15 Ways to Take Your Furlough/Voluntary Pay Cut #8
"Against Voluntary Servitude"

Monday, February 22, 2010

posted under , , , , , by Unit for Criticism

[The next in our "15 Ways" series on the condition of higher education offers a reflection on the choice between furloughs and voluntary pay reductions.]

Written by Joseph Valente (English)

On January 20, our Interim Chancellor, Robert Easter, sent us all a message: “we are pleased to be able to offer... to our faculty and academic professionals... a voluntary and temporary salary reduction in lieu of a furlough if they so wish.”

That’s right, they were “pleased to offer” us hell or high water as a consumer choice. Those who acted quickly, signing up by February 8, were offered the “choice” to bypass the mess, hassle and indignity of being furloughed by simply submitting to the no-fuss option of voluntary servitude! Who could refuse a deal like that? And aren’t we all grateful for an administration benevolent enough to permit us such license?

Seriously, given the overeducated, hyper-credentialed audience he was addressing, you might think Bob Easter would be especially careful about adding gross insult to our collective intelligence to the unwarranted injury done our pocketbook. But perhaps that collective intelligence itself is overrated. According to Interim Vice-Provost Richard Wheeler's remarks in the Champaign News Gazette (1/21/10), people were approaching him with the entreaty, “We’re willing to give up the pay [as if they had a choice] because that’s necessary, but please don’t make us stop working.”

Now setting aside the nauseatingly craven identification it expresses with a currently abusive institution, this sentiment is just plain wrong on a number of different levels.

And so even though the Illinois readers of this blog will have already made their choice between hell and high water, I will trouble these readers to hear me out on why furloughs—much though I hate them—are a superior option to “voluntary” pay cuts.

1. The first problem with the sentiment described in the News Gazette is that it assumes the necessity of the pay cuts in the present financial crisis. But the amount saved by docking our pay amounts to less than 4 percent of the money the state legislature is illegally withholding from the university budget. Accordingly, the furloughs are unavailing in themselves and the savings they produce could be greatly exceeded by a combination of other measures, including a moratorium on all building projects and a corresponding abrogation of current contracts for developers, a moratorium on social and professional receptions, meals and other entertainments, a slashing of the athletic budget, especially for the many sports that do not pay for themselves, a temporary increase of student fees and tuition, a significant hike in parking fees and a restriction of all administrative supplements to the period of actual administrative service. If the state truly lacks the wherewithal to meet its legal obligations, it might consider lifting sales taxes, income taxes, user fees for highways, state parks, etc. In sum, the furloughs are not necessary, they are elective, a target of state and administrative opportunity made all the juicier by the soft-headed attitude of those employees eager, by Wheeler’s account, to work for nothing.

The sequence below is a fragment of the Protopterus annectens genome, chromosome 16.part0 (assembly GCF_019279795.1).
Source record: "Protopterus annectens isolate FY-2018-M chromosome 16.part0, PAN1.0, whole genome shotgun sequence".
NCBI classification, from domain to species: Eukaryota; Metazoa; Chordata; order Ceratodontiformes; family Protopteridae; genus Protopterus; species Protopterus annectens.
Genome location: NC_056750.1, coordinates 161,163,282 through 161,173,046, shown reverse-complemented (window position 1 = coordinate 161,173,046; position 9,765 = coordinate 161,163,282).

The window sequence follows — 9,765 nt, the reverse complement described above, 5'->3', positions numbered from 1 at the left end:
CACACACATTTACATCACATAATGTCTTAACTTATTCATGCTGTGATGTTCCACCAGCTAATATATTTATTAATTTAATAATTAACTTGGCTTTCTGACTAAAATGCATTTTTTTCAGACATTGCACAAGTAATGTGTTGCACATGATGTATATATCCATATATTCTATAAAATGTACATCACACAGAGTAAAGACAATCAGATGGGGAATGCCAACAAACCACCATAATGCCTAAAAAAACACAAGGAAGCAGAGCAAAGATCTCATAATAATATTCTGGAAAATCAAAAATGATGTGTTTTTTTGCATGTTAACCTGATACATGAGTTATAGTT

2. The sentiment assumes that voluntary servitude is a boon to the university (Easter claimed it indicated great devotion). But as Faculty Senate Executive Committee Chair Joyce Tolliver has observed (Champaign News-Gazette, 1/21/10), the damage to our educational mission wrought by all such draconian reductions to the budget are real, inescapable and long-lasting. All a voluntary pay cut accomplishes is to conceal the damage, so far as possible, from the eyes of the legislators who have inflicted the damage by withholding the monies owed the university on an ongoing basis. Such concealment can only make it all the more likely that they will continue to inflict the damage, by the same means, and in ever greater magnitude.

Moreover acceding to the notion of the “voluntary” pay cut also helps to dissimulate the entirely coercive nature of the injury done to the employees themselves. You get “cut” either way. Instead of making visible the malfeasance of the state government and the profound gutlessness of the university administration in confronting it, submission to voluntary servitude makes clear just how little professional self-respect the gratefully self-indentured possess. If one holds oneself and one’s office in so little esteem as to suffer willingly the outright theft of one’s proper remuneration by one’s employer, why in the world should one’s students appraise rightly or take seriously the worth of our joint enterprise? Certain Unit Heads have exhorted the faculty to “maintain the integrity of the classroom” by not cancelling sessions, but should you embrace being treated like an amateur, or worse a chump, as these officers recommend, you will only succeed in showing your classroom that you hold your own professional integrity very cheap indeed.

3. The sentiment assumes the pay cuts and furloughs are temporary, a one-off in the continuing devaluation of higher education in the state of Illinois. In papering over the effects of the legislators’ intellectual vandalism, those submitting to peonage only encourage the administration to institute more furloughs in future, “pleased,” as they will undoubtedly be, “to offer a voluntary and temporary pay cut” as an alternative. Those voluntary martyrs to state mismanagement are, in other words, encouraging Springfield to subject their colleagues, all of us, to further salary reductions, further hardship, next year, at which point the same acquiescence in the “voluntary pay cut” option will help to ease the crafting of a permanent furlough policy (I note that the University of Maryland is facing the possibility of a third year of furloughs). With this in mind, the sentiment recently expressed by Professor Burbules that University employees have the right to decide for themselves on either option (News Gazette 1/21/10), without being harassed, is entirely wrongheaded. While faculty have the legal right to choose either course, obviously, I have the moral right, and I am right, to denounce their choice thusly: in making it easier for the powers that be to continue the practice of pilfering our pay and corroding our work conditions, anyone who elects the voluntary pay cut is acting as the moral equivalent of a scab.